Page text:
6. Presenting pessimism: The therapist has to remember that the customer comes to therapy because he feels he can not solve his problem by himself. He hopes, of course, get help. At the same time he fears that the result of treatment may be disappointing for him. This skepticism floats through questions like:

“Did you have such cases before applying for treatment?”;

“Their problems were hard like mine?”

“Tell me, what is the success rate in such cases?

The therapist: “If I tell you what the success rate is it will not ease your concern for you because you expect the solution would be a one hundred percent!” or, “Look, I’ve had similar situations like yours, some of which I could help, in some cases I helped less. In any case, you have the right be skeptical, which is good… “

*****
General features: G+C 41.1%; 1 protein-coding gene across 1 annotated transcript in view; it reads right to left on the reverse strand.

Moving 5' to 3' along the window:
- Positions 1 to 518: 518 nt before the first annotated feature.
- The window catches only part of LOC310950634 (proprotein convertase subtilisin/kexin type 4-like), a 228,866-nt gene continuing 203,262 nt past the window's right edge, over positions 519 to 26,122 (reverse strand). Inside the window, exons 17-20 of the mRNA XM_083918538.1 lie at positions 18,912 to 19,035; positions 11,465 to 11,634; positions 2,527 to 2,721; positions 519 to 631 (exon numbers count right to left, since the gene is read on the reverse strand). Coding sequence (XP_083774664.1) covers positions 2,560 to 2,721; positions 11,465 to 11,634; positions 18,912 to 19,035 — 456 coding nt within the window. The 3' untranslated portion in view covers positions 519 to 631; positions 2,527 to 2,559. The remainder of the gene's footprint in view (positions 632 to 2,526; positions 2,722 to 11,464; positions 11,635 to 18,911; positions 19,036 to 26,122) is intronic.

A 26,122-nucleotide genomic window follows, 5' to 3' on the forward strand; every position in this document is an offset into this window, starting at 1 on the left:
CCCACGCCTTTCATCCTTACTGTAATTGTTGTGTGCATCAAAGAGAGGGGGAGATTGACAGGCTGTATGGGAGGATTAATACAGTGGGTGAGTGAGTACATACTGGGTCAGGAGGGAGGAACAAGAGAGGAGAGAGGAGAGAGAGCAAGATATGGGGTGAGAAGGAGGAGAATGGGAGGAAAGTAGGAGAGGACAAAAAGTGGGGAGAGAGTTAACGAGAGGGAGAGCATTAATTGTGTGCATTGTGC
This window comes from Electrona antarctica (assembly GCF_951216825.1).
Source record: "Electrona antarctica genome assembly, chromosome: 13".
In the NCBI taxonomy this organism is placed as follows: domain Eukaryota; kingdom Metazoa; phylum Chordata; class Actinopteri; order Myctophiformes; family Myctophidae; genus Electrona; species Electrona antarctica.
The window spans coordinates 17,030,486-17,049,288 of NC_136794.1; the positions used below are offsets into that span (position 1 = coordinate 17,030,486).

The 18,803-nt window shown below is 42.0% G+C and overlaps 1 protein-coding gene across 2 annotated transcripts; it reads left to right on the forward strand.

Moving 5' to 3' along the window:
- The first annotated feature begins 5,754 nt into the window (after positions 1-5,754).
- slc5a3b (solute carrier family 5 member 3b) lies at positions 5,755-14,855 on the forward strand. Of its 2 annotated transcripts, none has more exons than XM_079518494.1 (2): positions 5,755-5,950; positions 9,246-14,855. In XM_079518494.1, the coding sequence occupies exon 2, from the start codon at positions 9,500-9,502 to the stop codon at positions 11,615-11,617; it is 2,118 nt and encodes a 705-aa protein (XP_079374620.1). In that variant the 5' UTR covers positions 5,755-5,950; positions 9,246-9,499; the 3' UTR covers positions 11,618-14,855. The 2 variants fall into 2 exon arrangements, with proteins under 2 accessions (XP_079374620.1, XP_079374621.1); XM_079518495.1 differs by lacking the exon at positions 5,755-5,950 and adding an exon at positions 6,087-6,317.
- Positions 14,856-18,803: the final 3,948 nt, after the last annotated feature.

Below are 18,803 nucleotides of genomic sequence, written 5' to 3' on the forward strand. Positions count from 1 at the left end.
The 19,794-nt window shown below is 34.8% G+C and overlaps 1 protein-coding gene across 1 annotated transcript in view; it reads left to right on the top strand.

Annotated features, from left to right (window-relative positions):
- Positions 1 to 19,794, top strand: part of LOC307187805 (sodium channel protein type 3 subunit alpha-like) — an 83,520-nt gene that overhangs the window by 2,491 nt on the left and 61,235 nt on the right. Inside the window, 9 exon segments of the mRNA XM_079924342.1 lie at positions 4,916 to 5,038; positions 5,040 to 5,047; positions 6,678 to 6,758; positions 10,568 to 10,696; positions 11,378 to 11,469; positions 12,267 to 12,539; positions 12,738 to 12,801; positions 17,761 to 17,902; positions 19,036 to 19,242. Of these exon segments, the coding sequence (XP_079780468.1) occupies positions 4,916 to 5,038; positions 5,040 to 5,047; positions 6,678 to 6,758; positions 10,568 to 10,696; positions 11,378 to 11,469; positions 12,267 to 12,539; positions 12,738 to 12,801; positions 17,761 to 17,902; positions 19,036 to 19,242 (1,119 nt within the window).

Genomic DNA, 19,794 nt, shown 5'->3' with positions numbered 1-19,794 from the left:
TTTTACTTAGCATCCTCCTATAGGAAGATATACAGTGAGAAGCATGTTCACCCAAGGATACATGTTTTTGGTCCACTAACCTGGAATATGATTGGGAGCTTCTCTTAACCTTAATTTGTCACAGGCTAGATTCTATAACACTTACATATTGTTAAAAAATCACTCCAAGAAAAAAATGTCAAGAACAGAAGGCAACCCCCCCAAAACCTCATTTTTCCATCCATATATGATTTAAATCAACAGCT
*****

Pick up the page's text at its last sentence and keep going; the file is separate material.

When the therapist presents the pessimistic way, somehow, he enables the customer to deal with his sense of pessimism, to examine his difficulty and to challenge it. Another way to pessimism as a means of functional dealing is  to tell the customer to expect some decline in his condition before there is a change for the better in his condition. Pessimism, in these cases, helps set the “bottomless pit”  that the customer has not yet reached it. This means that the client’s situation can still change.